There are a number of theories about the 10-acre ostrich farm’s exact location. At Joseph Barracluff’s death his home address was listed as ‘Ostrich Farm, South Head, Watson’s Bay’. A park on the corner of Old South Head Road and Warners Avenue is named in his memory, however, this was not the location of the ostrich farm as is sometimes assumed. According to a 1926 Water Board map, the farm was bounded by Kimberley Street in the north, County Street in the east and Kobada Street in the south. Other references have the farm located between Elvina Street and Norton Avenue, or between Military Road, Old South Head Road and Ocean View Avenue running down to the cliff edge. Another reference has the entrance to the farm at the south end of Norton Avenue, on the left-hand side of the road. During its operation locals often referred to the farm’s location as ‘Barracluff’s Hill’, however the farm was located in the suburb we now know as Dover Heights.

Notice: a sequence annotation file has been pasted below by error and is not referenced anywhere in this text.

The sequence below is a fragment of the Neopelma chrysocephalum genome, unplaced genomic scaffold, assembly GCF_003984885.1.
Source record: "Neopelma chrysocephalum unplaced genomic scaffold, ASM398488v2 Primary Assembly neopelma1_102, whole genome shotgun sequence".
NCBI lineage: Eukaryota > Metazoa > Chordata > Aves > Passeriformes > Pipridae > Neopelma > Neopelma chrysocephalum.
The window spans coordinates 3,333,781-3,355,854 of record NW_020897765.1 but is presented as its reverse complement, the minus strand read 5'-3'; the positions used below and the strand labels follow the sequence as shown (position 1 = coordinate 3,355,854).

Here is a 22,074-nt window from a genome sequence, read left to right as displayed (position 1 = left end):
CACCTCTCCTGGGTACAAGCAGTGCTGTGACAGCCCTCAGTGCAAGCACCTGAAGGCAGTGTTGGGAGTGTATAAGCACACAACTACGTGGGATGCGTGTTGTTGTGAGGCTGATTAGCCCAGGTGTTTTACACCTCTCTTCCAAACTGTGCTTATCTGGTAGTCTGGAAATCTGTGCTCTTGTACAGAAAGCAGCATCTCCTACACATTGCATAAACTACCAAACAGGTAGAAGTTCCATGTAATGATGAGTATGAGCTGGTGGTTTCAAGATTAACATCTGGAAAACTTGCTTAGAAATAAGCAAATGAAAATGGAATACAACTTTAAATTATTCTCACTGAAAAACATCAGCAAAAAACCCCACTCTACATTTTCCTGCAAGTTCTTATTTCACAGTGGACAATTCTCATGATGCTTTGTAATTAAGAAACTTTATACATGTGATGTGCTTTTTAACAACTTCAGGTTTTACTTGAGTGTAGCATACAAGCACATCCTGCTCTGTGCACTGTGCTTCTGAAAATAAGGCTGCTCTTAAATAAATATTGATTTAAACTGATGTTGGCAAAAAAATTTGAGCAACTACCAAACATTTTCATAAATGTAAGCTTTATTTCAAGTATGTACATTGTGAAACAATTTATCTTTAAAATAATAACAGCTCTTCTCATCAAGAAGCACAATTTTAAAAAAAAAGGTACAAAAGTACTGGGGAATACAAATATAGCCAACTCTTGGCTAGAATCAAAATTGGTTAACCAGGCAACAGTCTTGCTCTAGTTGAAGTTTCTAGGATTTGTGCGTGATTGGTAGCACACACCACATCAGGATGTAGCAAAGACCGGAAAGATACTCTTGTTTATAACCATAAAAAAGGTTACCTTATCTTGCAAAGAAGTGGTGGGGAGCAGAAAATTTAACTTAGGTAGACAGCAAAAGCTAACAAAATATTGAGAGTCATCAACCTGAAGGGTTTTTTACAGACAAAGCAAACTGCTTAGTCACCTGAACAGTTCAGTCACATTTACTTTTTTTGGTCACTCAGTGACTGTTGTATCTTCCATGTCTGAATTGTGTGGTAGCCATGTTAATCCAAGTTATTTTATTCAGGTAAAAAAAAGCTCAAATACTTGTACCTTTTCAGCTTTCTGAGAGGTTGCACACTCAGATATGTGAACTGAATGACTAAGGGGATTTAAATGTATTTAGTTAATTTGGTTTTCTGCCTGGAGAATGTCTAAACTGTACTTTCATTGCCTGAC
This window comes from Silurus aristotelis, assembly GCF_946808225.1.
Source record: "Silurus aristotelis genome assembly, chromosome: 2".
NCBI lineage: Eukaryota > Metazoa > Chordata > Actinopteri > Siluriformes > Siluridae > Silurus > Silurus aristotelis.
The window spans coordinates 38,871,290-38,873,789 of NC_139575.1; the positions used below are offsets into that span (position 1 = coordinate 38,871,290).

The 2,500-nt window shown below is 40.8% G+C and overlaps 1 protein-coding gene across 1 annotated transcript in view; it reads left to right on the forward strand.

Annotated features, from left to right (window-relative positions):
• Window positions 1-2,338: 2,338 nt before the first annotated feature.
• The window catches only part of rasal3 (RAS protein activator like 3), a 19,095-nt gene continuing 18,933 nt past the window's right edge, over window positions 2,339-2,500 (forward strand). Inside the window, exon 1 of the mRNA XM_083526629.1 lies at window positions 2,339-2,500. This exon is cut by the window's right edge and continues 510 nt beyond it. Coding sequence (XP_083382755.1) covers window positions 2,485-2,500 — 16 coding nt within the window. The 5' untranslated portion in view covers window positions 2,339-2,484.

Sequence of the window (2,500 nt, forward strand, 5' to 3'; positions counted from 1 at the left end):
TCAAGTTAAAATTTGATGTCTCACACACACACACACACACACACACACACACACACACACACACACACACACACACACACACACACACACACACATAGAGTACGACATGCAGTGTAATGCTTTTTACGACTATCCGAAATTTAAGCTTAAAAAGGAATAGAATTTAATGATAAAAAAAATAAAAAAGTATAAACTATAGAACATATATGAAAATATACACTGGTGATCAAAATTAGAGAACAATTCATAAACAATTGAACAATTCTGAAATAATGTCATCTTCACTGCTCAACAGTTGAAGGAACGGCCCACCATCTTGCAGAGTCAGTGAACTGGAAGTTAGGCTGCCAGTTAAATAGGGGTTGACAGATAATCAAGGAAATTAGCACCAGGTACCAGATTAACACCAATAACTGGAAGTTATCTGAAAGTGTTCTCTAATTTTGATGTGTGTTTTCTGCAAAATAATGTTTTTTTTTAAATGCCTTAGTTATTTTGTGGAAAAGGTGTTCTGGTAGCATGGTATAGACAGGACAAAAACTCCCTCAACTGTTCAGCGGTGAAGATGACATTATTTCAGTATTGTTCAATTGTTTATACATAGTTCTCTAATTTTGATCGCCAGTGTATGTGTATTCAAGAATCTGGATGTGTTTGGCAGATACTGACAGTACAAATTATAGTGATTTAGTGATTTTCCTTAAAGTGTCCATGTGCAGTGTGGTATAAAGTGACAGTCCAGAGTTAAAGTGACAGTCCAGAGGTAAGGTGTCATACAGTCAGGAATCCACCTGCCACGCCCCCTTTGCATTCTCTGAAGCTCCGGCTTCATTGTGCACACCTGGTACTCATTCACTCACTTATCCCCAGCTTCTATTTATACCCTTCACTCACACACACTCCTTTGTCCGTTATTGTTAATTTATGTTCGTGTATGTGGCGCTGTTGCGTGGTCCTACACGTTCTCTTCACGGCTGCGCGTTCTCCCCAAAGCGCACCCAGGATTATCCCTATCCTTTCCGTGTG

The farm was commercially successful, catering to the high demand for extravagant feathers for ladies hats, boas, fans and necklets. A small number of female staff were employed at the farm, under the direction of Jane Barracluff, to create the feather products. The ostrich eggs, because of their size and beauty, were prized as ornaments and were finely carved in great detail; the most elaborate of these were mounted in silver settings and proudly displayed as household decorative pieces. The farm was open 7 days per week, including public holidays and it was possible to purchase ostrich feathers directly from them, with some advertisements claiming that patrons could even pluck their own feathers (Figure 3).